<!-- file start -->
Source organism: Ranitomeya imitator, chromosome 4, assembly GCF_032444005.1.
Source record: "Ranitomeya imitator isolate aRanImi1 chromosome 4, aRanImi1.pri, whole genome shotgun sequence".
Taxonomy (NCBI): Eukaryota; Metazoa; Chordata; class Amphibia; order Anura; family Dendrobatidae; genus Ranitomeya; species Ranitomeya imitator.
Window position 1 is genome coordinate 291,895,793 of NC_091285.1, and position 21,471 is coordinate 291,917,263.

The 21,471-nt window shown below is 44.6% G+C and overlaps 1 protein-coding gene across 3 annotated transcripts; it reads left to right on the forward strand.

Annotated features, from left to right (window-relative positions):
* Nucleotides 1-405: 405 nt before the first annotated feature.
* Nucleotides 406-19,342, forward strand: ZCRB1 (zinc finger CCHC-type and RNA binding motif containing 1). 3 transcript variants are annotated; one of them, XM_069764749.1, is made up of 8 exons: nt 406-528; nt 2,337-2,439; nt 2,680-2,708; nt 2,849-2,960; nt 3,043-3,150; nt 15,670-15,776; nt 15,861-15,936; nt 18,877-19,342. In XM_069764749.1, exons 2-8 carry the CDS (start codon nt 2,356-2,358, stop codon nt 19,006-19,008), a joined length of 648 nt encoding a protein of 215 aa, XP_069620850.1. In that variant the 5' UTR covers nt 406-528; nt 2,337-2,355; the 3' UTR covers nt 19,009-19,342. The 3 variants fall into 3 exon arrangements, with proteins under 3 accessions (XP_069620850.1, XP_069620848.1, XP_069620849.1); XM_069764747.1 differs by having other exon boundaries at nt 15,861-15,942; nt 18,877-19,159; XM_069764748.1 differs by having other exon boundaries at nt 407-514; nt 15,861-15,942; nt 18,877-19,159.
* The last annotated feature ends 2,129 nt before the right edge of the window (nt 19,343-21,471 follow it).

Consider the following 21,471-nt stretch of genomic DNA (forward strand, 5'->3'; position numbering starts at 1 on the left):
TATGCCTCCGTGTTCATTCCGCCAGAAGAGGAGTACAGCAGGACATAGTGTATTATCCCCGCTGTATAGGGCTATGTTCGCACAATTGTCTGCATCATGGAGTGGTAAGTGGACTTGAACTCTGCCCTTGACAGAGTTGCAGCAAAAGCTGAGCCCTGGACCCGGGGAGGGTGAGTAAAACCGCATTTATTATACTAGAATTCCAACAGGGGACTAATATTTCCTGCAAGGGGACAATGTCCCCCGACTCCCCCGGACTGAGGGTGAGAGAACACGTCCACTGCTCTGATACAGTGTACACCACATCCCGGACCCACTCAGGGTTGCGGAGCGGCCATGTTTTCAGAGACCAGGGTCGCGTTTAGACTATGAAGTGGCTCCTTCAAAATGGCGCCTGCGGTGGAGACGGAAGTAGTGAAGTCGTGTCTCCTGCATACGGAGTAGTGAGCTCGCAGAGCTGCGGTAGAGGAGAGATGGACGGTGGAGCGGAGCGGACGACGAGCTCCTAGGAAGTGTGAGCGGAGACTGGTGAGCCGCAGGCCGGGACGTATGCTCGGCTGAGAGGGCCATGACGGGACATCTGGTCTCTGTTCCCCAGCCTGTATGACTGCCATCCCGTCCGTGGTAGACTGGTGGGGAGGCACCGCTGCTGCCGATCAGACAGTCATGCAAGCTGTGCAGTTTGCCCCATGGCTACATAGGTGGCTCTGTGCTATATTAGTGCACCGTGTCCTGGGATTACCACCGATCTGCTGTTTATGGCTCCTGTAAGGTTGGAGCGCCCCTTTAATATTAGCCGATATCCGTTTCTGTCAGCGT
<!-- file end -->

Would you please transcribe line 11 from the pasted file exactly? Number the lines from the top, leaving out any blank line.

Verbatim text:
TATGCCTCCGTGTTCATTCCGCCAGAAGAGGAGTACAGCAGGACATAGTGTATTATCCCCGCTGTATAGGGCTATGTTCGCACAATTGTCTGCATCATGGAGTGGTAAGTGGACTTGAACTCTGCCCTTGACAGAGTTGCAGCAAAAGCTGAGCCCTGGACCCGGGGAGGGTGAGTAAAACCGCATTTATTATACTAGAATTCCAACAGGGGACTAATATTTCCTGCAAGGGGACAATGTCCCCCGACTCCCCCGGACTGAGGGTGAGAGAACACGTCCACTGCTCTGATACAGTGTACACCACATCCCGGACCCACTCAGGGTTGCGGAGCGGCCATGTTTTCAGAGACCAGGGTCGCGTTTAGACTATGAAGTGGCTCCTTCAAAATGGCGCCTGCGGTGGAGACGGAAGTAGTGAAGTCGTGTCTCCTGCATACGGAGTAGTGAGCTCGCAGAGCTGCGGTAGAGGAGAGATGGACGGTGGAGCGGAGCGGACGACGAGCTCCTAGGAAGTGTGAGCGGAGACTGGTGAGCCGCAGGCCGGGACGTATGCTCGGCTGAGAGGGCCATGACGGGACATCTGGTCTCTGTTCCCCAGCCTGTATGACTGCCATCCCGTCCGTGGTAGACTGGTGGGGAGGCACCGCTGCTGCCGATCAGACAGTCATGCAAGCTGTGCAGTTTGCCCCATGGCTACATAGGTGGCTCTGTGCTATATTAGTGCACCGTGTCCTGGGATTACCACCGATCTGCTGTTTATGGCTCCTGTAAGGTTGGAGCGCCCCTTTAATATTAGCCGATATCCGTTTCTGTCAGCGT